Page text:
His bowling average of 13.58 is the best in the tournament’s history, while an economy rate of 5.52 is second only to Narine.

When you consider those figures, it is no surprise that West Indies enjoyed great success during that period, with Badree crucial to the triumphs in 2012 and 2016.


AB de Villiers (South Africa) – 717 runs and 30 catches in 30 matches 

AB de Villiers will go down as one of, if not South Africa’s greatest player across all three formats, and he certainly shone on the global stage in ICC Men’s T20 World Cups.

His 717 runs are good enough for fifth all time and of that top five, only Chris Gayle has a better strike rate than De Villiers’ 143.4.

Of course, the Proteas superstar offered more than just his batting. Whether it was as a wicket-keeper or just an outfielder, he influenced the game like few others.

De Villiers’ 23 catches as an outfielder are eight more than anyone else in the tournament, with seven more and a pair of stumpings when he had the gloves on.


Tillakaratne Dilshan (Sri Lanka) – 897 runs in 35 matches 

The 2021 ICC Men’s T20 World Cup will be the first tournament in which Tillakaratne Dilshan will not feature, having played more matches than anyone in the competition’s history.

The Sri Lankan great sits third all time in terms of runs scored (897) and also contributed to the addition of a new word to cricket’s lexicon, and a new shot to a batter’s armoury, with the ‘Dilscoop’ that he mastered in 2009.

He was outstanding in that tournament, including an unbeaten 96 in the semi-final against the West Indies as he made 317 runs to be named Player of the Tournament. The fact that Pakistan removed him for a duck is probably a big factor in why Sri Lanka lost the final.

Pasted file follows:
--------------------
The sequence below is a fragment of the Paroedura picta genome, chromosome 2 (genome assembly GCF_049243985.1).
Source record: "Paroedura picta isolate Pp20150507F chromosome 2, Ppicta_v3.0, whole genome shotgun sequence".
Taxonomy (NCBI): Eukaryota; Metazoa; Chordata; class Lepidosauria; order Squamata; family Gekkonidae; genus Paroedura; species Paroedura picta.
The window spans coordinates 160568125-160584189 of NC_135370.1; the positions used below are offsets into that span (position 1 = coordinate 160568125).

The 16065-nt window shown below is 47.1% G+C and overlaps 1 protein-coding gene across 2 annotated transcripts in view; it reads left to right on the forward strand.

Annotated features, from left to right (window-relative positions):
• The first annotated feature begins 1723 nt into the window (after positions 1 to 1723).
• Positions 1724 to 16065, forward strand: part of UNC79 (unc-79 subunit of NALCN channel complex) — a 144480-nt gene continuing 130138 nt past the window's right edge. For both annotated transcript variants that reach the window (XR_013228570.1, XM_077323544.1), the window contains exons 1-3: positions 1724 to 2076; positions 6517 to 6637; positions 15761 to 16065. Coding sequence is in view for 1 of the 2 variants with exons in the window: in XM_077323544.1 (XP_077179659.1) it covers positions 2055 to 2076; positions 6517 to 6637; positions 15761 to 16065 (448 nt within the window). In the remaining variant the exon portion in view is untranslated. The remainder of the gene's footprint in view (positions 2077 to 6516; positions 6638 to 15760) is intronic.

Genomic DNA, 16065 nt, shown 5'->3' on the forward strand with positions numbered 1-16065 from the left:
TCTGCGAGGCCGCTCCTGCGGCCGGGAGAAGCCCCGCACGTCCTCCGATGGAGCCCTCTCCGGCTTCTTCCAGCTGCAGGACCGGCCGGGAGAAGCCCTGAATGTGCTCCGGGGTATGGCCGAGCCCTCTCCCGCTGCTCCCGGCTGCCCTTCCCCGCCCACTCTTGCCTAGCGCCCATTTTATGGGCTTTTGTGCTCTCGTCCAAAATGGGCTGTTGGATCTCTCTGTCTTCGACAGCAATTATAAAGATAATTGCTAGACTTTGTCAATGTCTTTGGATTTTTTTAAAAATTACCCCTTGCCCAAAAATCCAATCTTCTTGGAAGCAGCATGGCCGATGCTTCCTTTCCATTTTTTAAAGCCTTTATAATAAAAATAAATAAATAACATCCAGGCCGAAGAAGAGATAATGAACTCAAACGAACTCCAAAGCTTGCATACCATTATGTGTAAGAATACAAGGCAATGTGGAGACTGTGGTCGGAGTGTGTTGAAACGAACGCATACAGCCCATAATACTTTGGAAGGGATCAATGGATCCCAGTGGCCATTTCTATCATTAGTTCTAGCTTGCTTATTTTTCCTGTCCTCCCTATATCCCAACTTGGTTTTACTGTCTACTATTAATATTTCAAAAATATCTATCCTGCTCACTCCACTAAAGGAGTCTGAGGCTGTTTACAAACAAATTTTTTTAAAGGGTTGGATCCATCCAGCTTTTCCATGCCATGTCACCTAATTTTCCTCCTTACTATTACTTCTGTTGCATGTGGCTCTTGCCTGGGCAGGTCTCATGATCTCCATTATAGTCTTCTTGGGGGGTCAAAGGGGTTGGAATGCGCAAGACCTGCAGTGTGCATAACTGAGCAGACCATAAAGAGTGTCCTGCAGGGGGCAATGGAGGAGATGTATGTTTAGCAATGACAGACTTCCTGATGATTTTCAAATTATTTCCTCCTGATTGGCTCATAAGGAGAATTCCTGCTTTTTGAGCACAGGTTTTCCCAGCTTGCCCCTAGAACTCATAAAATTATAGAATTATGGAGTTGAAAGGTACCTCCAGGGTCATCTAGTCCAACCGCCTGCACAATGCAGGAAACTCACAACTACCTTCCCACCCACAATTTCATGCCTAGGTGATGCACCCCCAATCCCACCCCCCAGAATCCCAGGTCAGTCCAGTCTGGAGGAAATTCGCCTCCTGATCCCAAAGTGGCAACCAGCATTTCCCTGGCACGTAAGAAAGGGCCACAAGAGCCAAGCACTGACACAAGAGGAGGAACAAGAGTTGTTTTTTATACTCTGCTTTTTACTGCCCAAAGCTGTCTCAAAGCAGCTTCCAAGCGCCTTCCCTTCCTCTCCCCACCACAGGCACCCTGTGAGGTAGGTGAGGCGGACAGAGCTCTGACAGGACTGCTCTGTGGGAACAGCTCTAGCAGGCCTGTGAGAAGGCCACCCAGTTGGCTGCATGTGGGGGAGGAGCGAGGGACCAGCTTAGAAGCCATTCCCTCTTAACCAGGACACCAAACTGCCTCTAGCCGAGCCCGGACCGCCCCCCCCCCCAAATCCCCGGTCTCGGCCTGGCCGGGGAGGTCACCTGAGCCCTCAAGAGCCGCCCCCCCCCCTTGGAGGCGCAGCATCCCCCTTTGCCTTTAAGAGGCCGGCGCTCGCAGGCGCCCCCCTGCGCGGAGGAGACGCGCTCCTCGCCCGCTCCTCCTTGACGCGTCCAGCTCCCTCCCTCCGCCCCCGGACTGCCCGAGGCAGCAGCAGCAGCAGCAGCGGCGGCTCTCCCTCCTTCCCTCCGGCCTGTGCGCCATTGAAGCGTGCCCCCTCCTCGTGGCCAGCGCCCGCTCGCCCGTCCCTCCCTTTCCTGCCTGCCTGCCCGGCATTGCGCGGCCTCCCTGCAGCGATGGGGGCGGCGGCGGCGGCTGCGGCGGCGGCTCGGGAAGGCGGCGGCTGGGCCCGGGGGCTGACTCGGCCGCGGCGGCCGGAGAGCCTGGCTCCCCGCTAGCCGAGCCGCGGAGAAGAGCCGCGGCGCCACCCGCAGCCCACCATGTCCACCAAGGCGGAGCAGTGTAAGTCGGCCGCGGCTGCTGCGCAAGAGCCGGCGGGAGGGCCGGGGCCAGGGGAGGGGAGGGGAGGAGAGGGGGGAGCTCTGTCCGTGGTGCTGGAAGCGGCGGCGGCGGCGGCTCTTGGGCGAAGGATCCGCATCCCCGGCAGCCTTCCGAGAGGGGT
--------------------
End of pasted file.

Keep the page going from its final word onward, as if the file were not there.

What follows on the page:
Chris Gayle (West Indies) –920 runs in 28 matches 

The man born to play T20 cricket, Chris Gayle has made the format his own and ‘The Universe Boss’ will look to make it a hat-trick of titles in the UAE and Oman.

Curiously, Gayle has scored three and four in the two finals he has played so far, but the Windies have won them both anyway.

In the other 26 matches he has played, he has racked up 913 runs, second only to Mahela Jayawardene. By the end of the 2021 tournament, Gayle will hope to have joined Jayawardene in the 1000-run club.

As destructive as they come, Gayle has smashed 60 sixes in the tournament, nearly double the next most from Yuvraj Singh with 33, and is the only player to have notched two ICC Men’s T20 World Cup centuries.


Mahela Jayawardene (Sri Lanka) – 1016 runs in 31 matches 

No-one has scored more runs at ICC Men’s T20 World Cups than Sri Lankan great Mahela Jayawardene, the only player to have topped 1000 runs in the tournament.

He played in every competition from 2007 to 2014, bowing out in style as he helped Sri Lanka claim the title in his final appearance.